Tuesday, February 11, 2014

If you roll out a new web site and it generates no hits, does it make it into the Google?

H/t to Bram who points out that the Pittsburgh Intergovernmental Authority (ICA) has not only rolled out a new web site, but he also points out that the web site says the purpose of the whole ICA is mostly advisory. Or to be specific, the ICA's self-reported purpose is to provide "an objective, nonpartisan, and intellectually honest examination of the City’s fiscal health."  That mouthful does not even add up to "advising," as Bram paraphrases. Makes it sounds like they write an academic report here or there (nobody reads those right?) and moves on. No mention of the ability to withhold revenues from the city nor any other plenipotentiary powers over all things Pittsburgh public finance. I'll get back to that in a minute....

The new web site seems to also have excised an extensive library of documents that the ICA has produced over the (many) years. Lots of money has been spent on consultants and related writing all those reports. I thought in our open data era, we are supposed to be making information more accessible, not burying it further.  I stipulate that I have not made any attempt to ask the ICA if they would make available any of the documents they used to have online available by other means (like maybe snail mail), but that isn't the point.

But let's get back to this fundamental question.  What is the purpose of the ICA?

It is pretty much the same as asking the more recent question about whether the ICA should continue to exist into the future. So let's go back and read what the ICA was supposed to do when created. Since the ICA is a creature of the state legislature, there is clear legislation that purports to charter its existence. The founding document is INTERGOVERNMENTAL COOPERATION AUTHORITY ACT FOR CITIES OF THE SECOND CLASS - Feb.12, 2004, P.L. 73, No. 11

So is the ICA there merely to 'advise'? As you read the actual enabling statutes, realize that "2nd class city" is a euphemism for the city of Pittsburgh. There are no other 2nd class cities in the great Commonwealth of Pennsylvania. So read that and come to your own conclusion. The most concise section to address the raison d'etre for the ICA appears in 101.B.2:
The General Assembly further declares that this legislation is intended to remedy the apparent fiscal emergency confronting cities of the second class through the implementation of sovereign powers of the Commonwealth. To safeguard the rights of the citizens to the electoral process and home rule, the General Assembly intends to exercise its power in an appropriate manner with the elected officers of cities of the second class.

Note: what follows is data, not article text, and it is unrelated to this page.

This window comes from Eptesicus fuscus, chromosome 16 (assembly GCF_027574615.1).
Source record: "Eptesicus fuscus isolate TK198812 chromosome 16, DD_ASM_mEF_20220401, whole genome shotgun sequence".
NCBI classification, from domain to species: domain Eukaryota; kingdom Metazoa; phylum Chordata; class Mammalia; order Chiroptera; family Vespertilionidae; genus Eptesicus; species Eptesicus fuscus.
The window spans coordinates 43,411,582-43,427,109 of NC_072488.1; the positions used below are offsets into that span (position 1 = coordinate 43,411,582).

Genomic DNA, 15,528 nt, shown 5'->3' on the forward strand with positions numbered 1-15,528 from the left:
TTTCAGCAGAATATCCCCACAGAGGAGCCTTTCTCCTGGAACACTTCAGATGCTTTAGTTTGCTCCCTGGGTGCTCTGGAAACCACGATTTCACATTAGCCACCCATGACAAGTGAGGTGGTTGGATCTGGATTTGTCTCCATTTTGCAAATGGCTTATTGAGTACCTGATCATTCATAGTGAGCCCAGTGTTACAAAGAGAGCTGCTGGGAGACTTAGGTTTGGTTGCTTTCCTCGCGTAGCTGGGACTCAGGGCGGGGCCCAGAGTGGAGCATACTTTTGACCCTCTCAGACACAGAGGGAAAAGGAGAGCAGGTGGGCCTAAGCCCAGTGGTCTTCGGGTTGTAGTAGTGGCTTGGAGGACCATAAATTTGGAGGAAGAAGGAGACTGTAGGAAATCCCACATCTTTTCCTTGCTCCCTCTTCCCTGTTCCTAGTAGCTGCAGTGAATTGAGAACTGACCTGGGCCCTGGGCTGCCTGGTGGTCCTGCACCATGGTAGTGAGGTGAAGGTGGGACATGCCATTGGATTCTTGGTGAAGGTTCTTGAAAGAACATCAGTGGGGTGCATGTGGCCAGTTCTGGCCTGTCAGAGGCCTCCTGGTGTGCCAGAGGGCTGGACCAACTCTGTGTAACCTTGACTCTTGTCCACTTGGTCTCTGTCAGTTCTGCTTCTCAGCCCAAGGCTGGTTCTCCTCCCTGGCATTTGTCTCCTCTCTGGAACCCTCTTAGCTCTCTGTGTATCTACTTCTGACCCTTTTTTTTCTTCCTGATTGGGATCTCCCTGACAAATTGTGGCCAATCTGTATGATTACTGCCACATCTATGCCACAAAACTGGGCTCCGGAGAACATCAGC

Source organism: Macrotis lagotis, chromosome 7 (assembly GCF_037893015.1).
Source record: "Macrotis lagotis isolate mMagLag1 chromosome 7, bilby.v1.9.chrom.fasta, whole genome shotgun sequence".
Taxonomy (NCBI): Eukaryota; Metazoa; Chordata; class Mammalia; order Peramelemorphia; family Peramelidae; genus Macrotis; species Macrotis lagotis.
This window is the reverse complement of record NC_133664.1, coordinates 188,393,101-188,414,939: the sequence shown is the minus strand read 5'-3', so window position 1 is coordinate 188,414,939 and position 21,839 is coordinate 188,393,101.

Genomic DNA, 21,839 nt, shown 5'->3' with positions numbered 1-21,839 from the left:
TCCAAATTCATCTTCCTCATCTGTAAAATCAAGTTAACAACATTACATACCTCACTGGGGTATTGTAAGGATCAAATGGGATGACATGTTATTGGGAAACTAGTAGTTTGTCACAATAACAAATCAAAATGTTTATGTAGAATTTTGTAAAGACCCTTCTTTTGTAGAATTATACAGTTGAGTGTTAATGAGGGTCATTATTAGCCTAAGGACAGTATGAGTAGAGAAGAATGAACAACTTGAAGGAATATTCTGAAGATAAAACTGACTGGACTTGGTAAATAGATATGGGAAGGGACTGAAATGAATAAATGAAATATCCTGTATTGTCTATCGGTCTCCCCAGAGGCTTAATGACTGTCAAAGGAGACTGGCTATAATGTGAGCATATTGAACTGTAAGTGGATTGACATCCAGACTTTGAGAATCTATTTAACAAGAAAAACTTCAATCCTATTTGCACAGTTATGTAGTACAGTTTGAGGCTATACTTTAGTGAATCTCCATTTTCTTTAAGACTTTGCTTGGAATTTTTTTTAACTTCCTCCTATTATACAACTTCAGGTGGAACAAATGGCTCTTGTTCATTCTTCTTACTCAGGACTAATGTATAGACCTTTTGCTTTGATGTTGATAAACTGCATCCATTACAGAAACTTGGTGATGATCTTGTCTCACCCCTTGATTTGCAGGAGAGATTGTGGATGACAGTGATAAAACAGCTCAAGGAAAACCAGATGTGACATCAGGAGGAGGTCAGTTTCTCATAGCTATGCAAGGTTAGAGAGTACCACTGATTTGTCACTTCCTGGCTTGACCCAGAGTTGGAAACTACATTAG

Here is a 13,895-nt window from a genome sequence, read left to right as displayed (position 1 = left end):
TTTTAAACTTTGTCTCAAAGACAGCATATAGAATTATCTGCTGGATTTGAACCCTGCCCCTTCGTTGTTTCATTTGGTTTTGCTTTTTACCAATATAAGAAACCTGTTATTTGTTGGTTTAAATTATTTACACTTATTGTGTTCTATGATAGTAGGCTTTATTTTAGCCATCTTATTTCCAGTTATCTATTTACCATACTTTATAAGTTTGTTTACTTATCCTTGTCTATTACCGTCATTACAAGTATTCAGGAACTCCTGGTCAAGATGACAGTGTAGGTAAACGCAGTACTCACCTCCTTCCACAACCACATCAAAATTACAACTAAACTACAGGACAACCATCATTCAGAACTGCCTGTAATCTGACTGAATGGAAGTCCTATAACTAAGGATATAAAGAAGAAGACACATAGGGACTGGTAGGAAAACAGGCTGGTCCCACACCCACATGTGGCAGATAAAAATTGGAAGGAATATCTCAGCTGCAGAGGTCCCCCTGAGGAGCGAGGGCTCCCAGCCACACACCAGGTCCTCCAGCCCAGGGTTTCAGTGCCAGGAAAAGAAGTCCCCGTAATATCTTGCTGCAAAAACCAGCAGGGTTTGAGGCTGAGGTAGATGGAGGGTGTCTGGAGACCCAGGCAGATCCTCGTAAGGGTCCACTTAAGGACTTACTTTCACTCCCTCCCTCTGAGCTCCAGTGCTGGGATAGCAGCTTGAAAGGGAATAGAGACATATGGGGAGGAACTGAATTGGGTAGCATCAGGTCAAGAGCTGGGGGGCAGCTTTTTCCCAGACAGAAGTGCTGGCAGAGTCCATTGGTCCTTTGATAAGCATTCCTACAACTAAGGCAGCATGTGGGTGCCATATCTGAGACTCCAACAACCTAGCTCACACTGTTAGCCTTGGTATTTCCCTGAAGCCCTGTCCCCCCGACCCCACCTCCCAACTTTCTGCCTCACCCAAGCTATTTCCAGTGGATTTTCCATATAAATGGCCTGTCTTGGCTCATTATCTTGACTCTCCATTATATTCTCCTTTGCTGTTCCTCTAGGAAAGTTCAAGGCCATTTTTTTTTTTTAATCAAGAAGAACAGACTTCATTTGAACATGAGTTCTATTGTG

So the sovereign powers of the Commonwealth add up to no more than advising municipalities as the current web site implies. I think this may come as a bit of a surprise to more than a few municipal officials across Pennsylvania. But later on in the statute is a fairly extensive delineation of duties and powers. I am not sure all can be fairly circumscribed by the diminutive of 'advising.' 

But if all the lawyer-language is too convoluted to follow, I think it all goes back to that butter sculpture they have every year at the annual Pennsylvania Farm Show. You think I jest? Section 103(2) starts with "Because cities of the second class consume a substantial proportion of the products of Pennsylvania's farms...."   Who knew the legislators were such supporters of the local food movement?

And just an observation, but I was counting and it works out that the ICA is now on to its 4th mayor of the city of Pittsburgh (5 if you count Yarone I guess.)  Maybe it will just morph into a permanent institution. The ICA's older sister, Philadelphia's PICA is still around as well. They don't paraphrase their (continuing) mission out east.


Anonymous BrianTH said...

Sections 208 through 210 go way beyond merely advising.

Tuesday, February 11, 2014 8:25:00 PM  
Blogger Vannevar said...

What kind of website has an IP address but no URL? wow. I mean, that's thrifty.

Tuesday, February 11, 2014 10:13:00 PM  
Blogger C. Briem said...

It's like a reverse DNS?? Takes some skill to do that.

Tuesday, February 11, 2014 10:36:00 PM  

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